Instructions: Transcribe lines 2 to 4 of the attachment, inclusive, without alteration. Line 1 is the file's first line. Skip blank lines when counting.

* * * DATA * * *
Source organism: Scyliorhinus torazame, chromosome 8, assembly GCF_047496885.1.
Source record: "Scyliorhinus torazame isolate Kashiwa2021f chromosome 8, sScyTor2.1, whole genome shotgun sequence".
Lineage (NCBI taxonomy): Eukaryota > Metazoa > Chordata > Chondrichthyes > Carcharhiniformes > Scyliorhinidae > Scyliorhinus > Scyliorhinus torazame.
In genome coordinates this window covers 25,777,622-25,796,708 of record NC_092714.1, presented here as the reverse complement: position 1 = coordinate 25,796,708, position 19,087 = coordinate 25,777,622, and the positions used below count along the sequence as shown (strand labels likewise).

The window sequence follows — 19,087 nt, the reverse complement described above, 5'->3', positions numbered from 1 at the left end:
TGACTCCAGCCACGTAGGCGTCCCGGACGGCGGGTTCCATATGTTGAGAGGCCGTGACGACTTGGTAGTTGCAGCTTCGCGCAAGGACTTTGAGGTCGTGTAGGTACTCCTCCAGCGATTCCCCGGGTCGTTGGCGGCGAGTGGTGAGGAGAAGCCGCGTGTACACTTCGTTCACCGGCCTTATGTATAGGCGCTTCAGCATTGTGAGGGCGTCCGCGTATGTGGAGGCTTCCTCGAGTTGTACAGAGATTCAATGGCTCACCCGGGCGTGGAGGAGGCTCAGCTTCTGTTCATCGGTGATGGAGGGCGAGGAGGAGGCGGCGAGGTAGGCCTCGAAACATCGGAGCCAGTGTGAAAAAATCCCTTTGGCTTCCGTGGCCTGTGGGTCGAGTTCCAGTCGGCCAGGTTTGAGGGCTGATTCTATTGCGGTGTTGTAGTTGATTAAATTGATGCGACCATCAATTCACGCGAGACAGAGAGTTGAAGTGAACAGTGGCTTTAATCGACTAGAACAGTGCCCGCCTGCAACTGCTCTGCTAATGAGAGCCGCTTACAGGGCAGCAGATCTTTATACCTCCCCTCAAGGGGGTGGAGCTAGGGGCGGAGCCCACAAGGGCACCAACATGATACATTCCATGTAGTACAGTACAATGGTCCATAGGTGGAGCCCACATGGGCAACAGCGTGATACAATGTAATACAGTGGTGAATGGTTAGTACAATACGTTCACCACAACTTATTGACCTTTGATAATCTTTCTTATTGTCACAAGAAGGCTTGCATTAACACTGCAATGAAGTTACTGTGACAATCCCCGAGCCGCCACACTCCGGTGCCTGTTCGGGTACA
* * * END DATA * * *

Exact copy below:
Source record: "Scyliorhinus torazame isolate Kashiwa2021f chromosome 8, sScyTor2.1, whole genome shotgun sequence".
Lineage (NCBI taxonomy): Eukaryota > Metazoa > Chordata > Chondrichthyes > Carcharhiniformes > Scyliorhinidae > Scyliorhinus > Scyliorhinus torazame.
In genome coordinates this window covers 25,777,622-25,796,708 of record NC_092714.1, presented here as the reverse complement: position 1 = coordinate 25,796,708, position 19,087 = coordinate 25,777,622, and the positions used below count along the sequence as shown (strand labels likewise).